In Sac City Unified, we recognize that our system is inequitable by design and we vigilantly work to confront and interrupt inequities that exist to level the playing field and provide opportunities for everyone to learn, grow, and reach their greatness. This is also true within our facilities department, where facilities staff not only ensure the physical environments of our schools are clean, safe, and welcoming, but that we also look at those sites and spaces through the lens of equity and environmental stewardship.
Facilities and Student Achievement
Countless studies have shown that the conditions of school facilities affect student achievement and health. Furthermore, studies have shown that students from lower-income zip codes are more likely to attend schools in poorer conditions, and schools in those communities often receive the least amount of school facilities funding*. That is why we not only strive to maintain our school facilities in an environmentally efficient and appropriate working manner, but we have created a first-of-its-kind equity index to guide how our Facilities Plan outlines how we are prioritizing the renovation of our facilities to address significant equity and opportunity gaps.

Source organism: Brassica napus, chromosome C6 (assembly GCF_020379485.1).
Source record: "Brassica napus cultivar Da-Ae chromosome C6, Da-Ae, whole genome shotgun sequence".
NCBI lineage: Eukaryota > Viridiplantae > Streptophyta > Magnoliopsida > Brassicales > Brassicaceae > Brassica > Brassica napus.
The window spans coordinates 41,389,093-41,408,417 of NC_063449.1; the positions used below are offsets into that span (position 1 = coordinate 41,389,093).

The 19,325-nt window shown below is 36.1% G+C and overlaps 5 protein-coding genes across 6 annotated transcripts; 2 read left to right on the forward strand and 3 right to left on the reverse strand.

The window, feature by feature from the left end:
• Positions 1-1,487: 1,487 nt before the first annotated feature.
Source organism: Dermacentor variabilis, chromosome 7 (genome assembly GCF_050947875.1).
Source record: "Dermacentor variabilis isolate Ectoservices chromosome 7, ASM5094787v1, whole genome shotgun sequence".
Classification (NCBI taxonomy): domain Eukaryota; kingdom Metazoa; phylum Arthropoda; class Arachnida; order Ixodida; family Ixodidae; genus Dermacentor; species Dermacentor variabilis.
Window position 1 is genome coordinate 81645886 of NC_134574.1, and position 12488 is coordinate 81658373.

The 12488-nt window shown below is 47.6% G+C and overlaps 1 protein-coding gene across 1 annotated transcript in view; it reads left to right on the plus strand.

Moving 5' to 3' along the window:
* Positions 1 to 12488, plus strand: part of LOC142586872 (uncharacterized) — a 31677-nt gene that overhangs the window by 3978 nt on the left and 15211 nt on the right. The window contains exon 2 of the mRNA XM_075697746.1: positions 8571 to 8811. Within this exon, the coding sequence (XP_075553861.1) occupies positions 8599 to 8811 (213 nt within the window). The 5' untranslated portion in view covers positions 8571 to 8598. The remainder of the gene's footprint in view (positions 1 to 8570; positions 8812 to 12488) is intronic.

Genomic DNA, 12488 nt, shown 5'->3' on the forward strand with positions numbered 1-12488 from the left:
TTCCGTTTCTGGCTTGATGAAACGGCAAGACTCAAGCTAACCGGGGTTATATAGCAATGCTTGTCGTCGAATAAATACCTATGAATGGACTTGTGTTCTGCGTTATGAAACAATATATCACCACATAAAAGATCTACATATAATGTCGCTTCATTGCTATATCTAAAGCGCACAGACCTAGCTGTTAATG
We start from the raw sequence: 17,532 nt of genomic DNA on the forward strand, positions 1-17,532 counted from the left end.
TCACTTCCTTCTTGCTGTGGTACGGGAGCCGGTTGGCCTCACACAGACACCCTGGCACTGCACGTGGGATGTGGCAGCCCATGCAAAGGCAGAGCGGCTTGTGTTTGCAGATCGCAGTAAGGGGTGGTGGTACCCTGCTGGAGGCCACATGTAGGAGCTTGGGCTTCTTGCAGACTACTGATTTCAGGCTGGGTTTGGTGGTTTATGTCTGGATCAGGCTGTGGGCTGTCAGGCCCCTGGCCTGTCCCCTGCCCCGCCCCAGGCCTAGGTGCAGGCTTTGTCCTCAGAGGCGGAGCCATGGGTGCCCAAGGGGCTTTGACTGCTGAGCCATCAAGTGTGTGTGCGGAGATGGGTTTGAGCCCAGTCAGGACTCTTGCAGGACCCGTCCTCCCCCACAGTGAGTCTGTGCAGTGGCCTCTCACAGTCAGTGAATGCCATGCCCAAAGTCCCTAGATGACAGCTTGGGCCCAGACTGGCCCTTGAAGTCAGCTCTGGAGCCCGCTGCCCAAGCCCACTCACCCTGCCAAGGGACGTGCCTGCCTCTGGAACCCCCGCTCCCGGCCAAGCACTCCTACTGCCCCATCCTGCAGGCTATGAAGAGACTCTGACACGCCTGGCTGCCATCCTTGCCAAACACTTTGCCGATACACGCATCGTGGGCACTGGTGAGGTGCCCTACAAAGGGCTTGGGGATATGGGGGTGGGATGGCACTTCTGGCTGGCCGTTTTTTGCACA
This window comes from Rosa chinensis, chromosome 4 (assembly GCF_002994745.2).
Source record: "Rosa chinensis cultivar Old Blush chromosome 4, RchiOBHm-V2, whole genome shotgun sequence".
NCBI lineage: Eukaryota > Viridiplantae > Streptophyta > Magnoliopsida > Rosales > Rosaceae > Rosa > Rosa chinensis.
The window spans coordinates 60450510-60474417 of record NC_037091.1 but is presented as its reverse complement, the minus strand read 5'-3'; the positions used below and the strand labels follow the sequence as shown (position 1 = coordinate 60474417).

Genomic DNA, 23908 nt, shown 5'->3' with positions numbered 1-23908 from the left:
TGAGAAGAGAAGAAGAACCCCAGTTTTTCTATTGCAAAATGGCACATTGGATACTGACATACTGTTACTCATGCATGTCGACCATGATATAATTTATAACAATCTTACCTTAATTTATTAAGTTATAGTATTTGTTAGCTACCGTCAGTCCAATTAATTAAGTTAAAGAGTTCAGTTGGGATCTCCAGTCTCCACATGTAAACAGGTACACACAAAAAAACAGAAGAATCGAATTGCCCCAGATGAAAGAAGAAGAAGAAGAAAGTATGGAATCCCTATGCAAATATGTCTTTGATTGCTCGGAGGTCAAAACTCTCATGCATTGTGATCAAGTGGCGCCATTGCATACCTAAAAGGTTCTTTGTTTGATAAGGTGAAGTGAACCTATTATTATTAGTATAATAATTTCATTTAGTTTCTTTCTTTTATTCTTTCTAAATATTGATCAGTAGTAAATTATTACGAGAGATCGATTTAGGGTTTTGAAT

The equity index identifies the needs of under-resourced, historically marginalized neighborhoods and the student populations identified in the Local Control and Accountability Plan’s (LCAP) goals, using indices established by the Berkeley Opportunity Map and Department of Education’s California School Dashboard. The equity index drives the identification of capital projects rather than traditional means for identifying such projects. The District was recently recognized for this work with the 2022 Leroy F. Greene Design and Planning Award of Excellence provided by the California Coalition for Adequate School Housing (CASH) and the American Institute of Architects, California (AIA), and we continue to receive inquiries from interested Districts across the state and nation in relation to our facilities plan.* Filardo, M., Vincent, J.M., & Sullivan, K. (2019). How crumbling school facilities perpetuate inequality. Phi Delta Kappan, 100 (8), 27-31. Accessed on February 3, 2022 at https://kappanonline.org/how-crumbling-school-facilities-perpetuate-inequality-filardo-vincent-sullivan/
Major Capital Projects
- Edward Kemble/Cesar Chavez K-6: school rebuild
- Nicholas Elementary: school rebuild
- Oak Ridge Elementary: school rebuild
- Hiram Johnson High: football stadium and concessions
- Hiram Johnson High: new baseball, softball and golf facilities
- Rosemont High: stadium turf replacement
- Luther Burbank High: pool and locker room modernization
- Albert Einstein Middle: new gym floor and roof
- John F.
A History of Inequity
Sacramento has had a long and painful history of racially segregating its neighborhoods* through race covenants like redlining and other economic policies between 1913 and 1948, and appraisal tactics were used to perpetuate real estate segregation into the late 1970’s. Historically, neighborhoods with mostly white demographics were heavily invested in while funding was divested in neighborhoods with higher concentrations of people of color. A near century of these practices has led to predominantly white neighborhoods having a major advantage.